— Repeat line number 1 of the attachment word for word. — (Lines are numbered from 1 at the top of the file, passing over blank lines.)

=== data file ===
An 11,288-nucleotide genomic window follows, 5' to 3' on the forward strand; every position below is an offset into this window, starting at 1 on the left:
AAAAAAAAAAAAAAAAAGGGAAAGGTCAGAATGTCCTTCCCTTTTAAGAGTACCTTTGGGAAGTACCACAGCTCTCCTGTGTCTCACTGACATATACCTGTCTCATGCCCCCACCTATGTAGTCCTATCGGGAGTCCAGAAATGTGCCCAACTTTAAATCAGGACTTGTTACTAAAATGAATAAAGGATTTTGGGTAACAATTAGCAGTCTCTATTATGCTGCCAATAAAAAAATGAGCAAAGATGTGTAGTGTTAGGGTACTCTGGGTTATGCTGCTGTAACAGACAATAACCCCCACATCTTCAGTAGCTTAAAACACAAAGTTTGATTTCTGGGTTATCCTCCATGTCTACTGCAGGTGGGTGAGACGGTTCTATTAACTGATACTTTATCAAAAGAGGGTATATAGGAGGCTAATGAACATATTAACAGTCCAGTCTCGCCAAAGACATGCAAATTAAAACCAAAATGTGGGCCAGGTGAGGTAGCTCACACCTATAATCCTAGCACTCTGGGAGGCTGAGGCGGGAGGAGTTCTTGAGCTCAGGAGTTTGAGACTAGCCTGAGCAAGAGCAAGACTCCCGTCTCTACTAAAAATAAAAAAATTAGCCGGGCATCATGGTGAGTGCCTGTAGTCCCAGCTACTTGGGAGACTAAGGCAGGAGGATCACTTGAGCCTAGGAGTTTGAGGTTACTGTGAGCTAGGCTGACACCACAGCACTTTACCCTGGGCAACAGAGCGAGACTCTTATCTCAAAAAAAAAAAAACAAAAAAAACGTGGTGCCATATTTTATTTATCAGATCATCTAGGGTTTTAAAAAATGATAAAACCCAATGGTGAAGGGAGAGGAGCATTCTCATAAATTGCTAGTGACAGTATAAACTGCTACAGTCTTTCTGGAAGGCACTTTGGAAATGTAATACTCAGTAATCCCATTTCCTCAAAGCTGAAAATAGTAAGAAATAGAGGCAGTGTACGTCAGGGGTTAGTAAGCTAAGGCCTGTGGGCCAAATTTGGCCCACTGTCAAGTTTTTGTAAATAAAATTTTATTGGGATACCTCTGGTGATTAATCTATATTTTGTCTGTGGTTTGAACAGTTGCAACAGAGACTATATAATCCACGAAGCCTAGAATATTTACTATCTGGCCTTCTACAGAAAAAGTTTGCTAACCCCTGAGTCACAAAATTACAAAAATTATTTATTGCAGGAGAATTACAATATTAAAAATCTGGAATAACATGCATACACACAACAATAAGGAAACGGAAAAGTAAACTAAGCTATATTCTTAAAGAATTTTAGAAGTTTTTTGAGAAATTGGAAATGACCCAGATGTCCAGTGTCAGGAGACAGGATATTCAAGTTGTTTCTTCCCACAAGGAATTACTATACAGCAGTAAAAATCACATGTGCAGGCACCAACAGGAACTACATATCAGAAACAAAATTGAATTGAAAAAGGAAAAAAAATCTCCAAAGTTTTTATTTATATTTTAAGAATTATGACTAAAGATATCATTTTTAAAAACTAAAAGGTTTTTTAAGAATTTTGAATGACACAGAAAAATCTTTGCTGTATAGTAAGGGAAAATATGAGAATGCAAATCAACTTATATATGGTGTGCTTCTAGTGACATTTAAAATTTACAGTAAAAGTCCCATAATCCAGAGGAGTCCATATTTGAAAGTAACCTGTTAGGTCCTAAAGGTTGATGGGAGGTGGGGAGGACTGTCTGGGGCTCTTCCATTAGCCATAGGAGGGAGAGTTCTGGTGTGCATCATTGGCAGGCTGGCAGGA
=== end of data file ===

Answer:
An 11,288-nucleotide genomic window follows, 5' to 3' on the forward strand; every position below is an offset into this window, starting at 1 on the left: